Born on the 15th day of June in the year of 1815, Samuel Alanson Lane would become yet another witness to the scientific and technological progress and revolutionary social change that occurred in the 19th century. Born and raised in Suffield, Conn, Lane grew up on a farm and was raised around machinery and tools while his father, Comfort Lane (b. 1783), was an inventor of a version of the cotton gin, aptly named the Suffield Cotton Gin in 1826. In 1826, with the sudden death of his father, S. A. Lane was forced to abandon his school house studies to help provide for his family by working on nearby farms. It was not until 1831, that S. A. Lane left his home in Suffield to go off and work for a couple of store owners in Massachusetts followed by a book canvassing job in the South from 1833-1835. From January in 1835 until May of the same year, Lane travels around the U.S., looking for work in numerous cities including, New Orleans, Cincinnati, Columbus, Cleveland until finally settling in what would become his hometown, Akron, Ohio on June 29, 1835.
Up until this time, Lane worked various jobs, including working for a paper called the Southern Spy in Georgia, acting briefly for a play in Ohio, freelancing as a house and sign paper, and even working as a teacher for School District No. 7 in Portage Township, OH. His most notable careers during his lifetime would be: newspaper journalist and editor for The Akron Buzzard and The Akron Daily Beacon, Sheriff of Summit County (1856-1860, 1878-1881), Mayor of Summit County (1881-1883) and historian and co-author of the history book entitled, “Fifty Years and Over of Akron and Summit County”. Lane was a part of the mass emigration West during the California Gold Rush in 1849, resulting in his being away for over 2 years from his loving family in search of fortune, though he did not make mining his career.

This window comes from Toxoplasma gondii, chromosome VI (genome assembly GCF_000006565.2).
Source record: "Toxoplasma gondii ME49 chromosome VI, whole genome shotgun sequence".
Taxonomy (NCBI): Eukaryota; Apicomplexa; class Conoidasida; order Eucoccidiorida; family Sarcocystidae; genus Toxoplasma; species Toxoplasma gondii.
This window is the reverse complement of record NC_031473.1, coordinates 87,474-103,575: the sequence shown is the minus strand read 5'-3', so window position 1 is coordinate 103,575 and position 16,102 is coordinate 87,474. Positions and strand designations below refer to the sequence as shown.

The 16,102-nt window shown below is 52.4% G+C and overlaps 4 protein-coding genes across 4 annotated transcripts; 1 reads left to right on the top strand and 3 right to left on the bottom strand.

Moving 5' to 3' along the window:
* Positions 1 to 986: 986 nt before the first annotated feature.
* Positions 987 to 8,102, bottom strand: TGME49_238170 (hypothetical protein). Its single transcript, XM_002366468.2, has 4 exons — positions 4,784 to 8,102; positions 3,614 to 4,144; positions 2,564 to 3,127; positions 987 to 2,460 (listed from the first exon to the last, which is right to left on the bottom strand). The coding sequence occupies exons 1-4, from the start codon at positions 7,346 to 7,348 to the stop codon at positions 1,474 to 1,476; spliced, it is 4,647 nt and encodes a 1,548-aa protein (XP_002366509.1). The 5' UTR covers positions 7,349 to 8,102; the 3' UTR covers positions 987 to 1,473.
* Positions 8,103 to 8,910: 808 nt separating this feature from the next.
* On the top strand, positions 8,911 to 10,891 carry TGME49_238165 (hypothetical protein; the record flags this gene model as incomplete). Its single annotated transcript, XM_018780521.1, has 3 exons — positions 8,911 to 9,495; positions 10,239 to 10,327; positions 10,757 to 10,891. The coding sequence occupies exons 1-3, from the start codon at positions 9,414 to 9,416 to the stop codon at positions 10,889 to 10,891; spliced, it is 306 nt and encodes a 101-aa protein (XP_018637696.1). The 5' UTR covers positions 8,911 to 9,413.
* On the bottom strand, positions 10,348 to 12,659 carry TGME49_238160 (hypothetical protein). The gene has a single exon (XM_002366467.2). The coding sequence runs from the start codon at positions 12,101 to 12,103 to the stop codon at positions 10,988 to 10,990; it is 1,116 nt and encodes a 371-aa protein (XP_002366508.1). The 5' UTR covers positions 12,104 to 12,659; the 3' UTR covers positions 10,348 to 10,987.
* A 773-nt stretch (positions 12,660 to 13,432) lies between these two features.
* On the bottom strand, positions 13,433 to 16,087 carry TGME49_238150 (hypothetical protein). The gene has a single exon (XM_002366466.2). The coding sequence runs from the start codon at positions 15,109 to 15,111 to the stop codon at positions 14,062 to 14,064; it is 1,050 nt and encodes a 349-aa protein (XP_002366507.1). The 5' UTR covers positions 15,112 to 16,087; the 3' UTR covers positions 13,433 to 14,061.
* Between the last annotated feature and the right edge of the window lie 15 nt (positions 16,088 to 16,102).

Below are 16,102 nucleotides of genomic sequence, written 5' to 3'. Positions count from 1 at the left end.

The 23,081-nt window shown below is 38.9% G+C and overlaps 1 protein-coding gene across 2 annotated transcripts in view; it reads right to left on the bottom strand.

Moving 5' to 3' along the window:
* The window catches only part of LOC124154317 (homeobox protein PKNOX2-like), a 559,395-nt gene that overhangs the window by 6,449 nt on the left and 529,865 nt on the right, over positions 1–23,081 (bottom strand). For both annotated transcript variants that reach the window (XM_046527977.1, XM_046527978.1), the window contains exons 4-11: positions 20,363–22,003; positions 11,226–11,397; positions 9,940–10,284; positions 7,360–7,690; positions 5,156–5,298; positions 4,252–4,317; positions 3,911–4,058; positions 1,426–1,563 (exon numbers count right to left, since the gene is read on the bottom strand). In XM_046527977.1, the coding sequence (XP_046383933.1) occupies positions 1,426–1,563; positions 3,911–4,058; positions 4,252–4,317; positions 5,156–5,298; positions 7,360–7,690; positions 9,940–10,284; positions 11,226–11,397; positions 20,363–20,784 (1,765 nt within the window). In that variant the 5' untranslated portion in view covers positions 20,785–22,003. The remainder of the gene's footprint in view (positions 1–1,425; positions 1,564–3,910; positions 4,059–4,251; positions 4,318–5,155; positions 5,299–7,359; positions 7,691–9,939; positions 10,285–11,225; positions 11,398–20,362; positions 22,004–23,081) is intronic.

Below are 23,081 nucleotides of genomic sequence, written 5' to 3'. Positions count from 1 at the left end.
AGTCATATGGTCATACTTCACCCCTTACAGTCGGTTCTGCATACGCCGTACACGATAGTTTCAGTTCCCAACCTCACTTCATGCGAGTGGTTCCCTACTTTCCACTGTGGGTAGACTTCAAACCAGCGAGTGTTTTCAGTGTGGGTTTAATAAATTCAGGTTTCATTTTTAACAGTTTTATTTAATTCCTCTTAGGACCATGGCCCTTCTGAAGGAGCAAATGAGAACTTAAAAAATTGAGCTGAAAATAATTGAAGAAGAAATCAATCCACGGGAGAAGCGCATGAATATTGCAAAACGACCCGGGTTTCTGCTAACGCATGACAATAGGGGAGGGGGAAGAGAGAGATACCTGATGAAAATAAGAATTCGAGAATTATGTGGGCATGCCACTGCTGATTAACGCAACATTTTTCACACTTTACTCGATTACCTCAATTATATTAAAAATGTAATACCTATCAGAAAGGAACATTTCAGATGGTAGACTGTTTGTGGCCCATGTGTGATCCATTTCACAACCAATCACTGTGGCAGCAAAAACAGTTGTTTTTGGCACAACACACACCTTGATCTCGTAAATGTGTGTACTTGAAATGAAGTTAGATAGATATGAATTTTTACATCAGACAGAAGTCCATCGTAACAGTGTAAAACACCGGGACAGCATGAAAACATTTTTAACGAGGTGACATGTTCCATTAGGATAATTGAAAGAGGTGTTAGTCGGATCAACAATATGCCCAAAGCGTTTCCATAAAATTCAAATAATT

In his personal life, Lane was a family man, marrying his wife, Paulina Potter November 11, 1838 and remaining faithful and loving to her until her untimely death from cancer July 2, 1871. With Paulina, Lane had eight children, four of them surviving until his later years, when he began his writing of his handwritten auto-biography in the year 1879. These children were: Sarah Maria (1839-1841), Julius Sherman (b. 1841), Henry Lorenzo (1843-1849), William Alanson (1845-1849), Charles Walter (1848-1849), Frederick Alanson (b. 1849), Arthur Malcolm (b. 1855), Carrie Maria (1858-1892). Lane cherished his family and wrote many entries in his diary about the closeness he and his kin had with one another and their many reunions throughout the years, until his death on June 14, 1905, just fifteen days before his 90th birthday.